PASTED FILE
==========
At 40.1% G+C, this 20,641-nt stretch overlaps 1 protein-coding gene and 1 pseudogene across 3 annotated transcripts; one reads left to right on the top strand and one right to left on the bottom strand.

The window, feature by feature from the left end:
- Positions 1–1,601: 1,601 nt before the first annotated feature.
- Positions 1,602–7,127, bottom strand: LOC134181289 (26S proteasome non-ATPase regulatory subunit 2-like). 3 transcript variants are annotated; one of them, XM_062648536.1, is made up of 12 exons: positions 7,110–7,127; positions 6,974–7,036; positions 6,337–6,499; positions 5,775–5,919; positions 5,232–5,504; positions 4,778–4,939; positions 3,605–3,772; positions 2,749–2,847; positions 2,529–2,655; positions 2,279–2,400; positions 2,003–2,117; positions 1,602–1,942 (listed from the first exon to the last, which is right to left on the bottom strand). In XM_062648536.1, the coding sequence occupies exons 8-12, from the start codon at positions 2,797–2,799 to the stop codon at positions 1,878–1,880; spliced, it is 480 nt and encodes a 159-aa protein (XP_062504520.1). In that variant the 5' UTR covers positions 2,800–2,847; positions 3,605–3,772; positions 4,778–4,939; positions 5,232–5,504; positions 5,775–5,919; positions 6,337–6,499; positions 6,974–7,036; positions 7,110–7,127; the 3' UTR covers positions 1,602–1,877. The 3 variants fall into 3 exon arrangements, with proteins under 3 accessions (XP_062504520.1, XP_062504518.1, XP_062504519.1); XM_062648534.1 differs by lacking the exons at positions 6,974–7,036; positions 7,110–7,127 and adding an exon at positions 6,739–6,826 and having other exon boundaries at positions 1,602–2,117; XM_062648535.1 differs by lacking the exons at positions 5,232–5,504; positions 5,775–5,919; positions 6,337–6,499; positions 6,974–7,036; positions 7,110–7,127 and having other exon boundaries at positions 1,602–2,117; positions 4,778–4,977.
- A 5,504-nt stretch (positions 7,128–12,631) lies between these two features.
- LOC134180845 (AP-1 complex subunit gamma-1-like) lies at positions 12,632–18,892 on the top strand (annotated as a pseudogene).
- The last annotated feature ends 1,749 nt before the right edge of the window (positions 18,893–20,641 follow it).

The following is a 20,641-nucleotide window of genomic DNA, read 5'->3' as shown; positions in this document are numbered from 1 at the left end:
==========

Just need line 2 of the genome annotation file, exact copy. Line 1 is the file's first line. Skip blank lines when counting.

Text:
The window, feature by feature from the left end: